Sponsors quit Fifa: has scandal made it commercially 'toxic'?
Football's governing body lost five backers last year as campaigners call for change at the top
Is Fifa becoming commercially toxic? It would seem that football's governing body is in danger of becoming a brand so mired in controversy that many of the world's top companies are severing their ties with the organisation for fear of being tainted with the same scandalous brush.
According to the Daily Telegraph, Castrol, Continental and Johnson & Johnson have all "confirmed" to the paper that they chose not to renew their sponsorship contracts with Fifa when they expired last year – a decision similar to the one taken earlier in 2014 by Emirates and Sony.
The latter two companies were prestigious tier one 'partners' while Castrol, Continental and Johnson & Johnson are second-tier official World Cup sponsors.
Although none of the five stated publicly that they were abandoning Fifa because of the allegations of corruption that have bedevilled the organization in the last five years, the Telegraph comments that "the departure of so many in quick succession inevitably raises questions about whether Fifa has become toxic".
Fifa is estimated to make around £1bn a year from commercial deals and the fear within the organisation now is that other sponsors will follow suit, choosing not to back a brand that seems to stumble from one scandal to another.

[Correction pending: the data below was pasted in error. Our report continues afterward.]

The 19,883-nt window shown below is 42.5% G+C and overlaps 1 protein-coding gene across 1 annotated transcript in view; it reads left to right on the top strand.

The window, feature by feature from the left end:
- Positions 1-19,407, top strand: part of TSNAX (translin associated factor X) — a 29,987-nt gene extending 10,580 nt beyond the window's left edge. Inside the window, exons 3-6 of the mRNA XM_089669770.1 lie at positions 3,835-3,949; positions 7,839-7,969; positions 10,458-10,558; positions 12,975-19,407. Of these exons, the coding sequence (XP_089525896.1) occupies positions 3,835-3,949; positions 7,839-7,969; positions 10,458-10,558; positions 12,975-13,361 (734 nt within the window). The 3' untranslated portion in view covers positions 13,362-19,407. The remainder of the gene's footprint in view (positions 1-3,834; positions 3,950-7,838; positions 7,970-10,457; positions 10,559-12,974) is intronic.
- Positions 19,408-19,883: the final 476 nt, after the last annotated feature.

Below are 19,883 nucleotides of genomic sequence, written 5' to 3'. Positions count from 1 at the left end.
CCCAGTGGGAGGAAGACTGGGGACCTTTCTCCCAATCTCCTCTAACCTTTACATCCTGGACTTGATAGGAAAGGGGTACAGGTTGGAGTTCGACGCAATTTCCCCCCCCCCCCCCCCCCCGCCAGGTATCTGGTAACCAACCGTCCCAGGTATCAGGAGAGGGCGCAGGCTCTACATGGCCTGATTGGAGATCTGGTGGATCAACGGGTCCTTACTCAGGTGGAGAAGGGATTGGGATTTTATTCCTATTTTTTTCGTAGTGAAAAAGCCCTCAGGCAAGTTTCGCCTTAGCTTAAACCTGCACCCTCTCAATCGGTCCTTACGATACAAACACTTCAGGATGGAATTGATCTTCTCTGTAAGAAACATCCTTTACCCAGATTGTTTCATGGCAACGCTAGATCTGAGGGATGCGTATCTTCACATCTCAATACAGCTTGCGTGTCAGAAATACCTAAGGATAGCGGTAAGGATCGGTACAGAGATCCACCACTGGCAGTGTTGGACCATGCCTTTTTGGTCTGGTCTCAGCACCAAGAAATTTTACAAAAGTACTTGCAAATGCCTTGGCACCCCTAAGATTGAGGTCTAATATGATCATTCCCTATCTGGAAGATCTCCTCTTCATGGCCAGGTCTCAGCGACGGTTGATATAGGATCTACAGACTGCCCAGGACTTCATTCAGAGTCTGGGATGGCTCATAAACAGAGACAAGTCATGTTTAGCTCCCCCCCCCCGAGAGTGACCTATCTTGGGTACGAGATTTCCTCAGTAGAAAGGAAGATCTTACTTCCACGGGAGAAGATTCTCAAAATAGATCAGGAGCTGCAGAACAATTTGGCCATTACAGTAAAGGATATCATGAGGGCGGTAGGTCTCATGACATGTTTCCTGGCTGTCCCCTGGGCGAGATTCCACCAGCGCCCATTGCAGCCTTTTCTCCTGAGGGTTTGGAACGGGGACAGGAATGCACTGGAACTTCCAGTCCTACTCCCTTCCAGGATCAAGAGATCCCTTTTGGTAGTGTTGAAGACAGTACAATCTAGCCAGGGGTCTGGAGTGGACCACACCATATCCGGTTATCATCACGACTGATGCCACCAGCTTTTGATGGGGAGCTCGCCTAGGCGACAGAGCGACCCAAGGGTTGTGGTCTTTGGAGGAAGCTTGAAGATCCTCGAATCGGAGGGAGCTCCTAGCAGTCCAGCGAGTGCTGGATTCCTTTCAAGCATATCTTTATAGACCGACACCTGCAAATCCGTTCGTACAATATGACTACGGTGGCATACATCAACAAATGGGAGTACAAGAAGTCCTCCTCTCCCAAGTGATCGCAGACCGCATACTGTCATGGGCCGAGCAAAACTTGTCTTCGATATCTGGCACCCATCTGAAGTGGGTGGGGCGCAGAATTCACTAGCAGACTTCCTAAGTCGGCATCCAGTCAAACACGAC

Castrol's decision not to renew its deal only came to light when the company was sent a letter by New Fifa Now, a campaign the Telegraph describes as "aiming to impose reform on Fifa by putting pressure on those who bankroll it". A company responded by confirming they "have not been sponsors of Fifa since, I believe, the World Cup last year".
Fronted by Conservative MP Damian Collins, New Fifa Now was officially launched on Wednesday at the European Parliament in Brussels. Its aim is to put pressure on Fifa to reform from within, and the timing of the launch coincides with the start of the Fifa presidential election campaign, which will begin in earnest after next Thursday's deadline for nominations.
Sepp Blatter, who many see as the reason for Fifa's disintegrating reputation, intends to stand again despite the fact he turns 79 in a few weeks. The Swiss has held the position since 1998 and faces his biggest challenge yet for the presidency in the shape of Fifa vice-president Prince Ali Bin Al-Hussein, not to mention David Ginola.
Blatter's rivals should certainly be encouraged by the presence of New Fifa Now, although in the past Fifa has proved remarkably resilient in ignoring calls from outside to get its house in order. But if there's one thing Fifa understands it's the language of money, and the prospect of losing millions in sponsorship deals may finally prompt the organisation to reform.
"Fifa is a toxic brand," declared Damian Collins. "That's why companies who care about their reputation don't want to be associated with [it]... so I would call on all Fifa sponsors to reconsider their association with Fifa and call on football fans and the customers of those brands to speak out against them continuing any sponsorship association as well."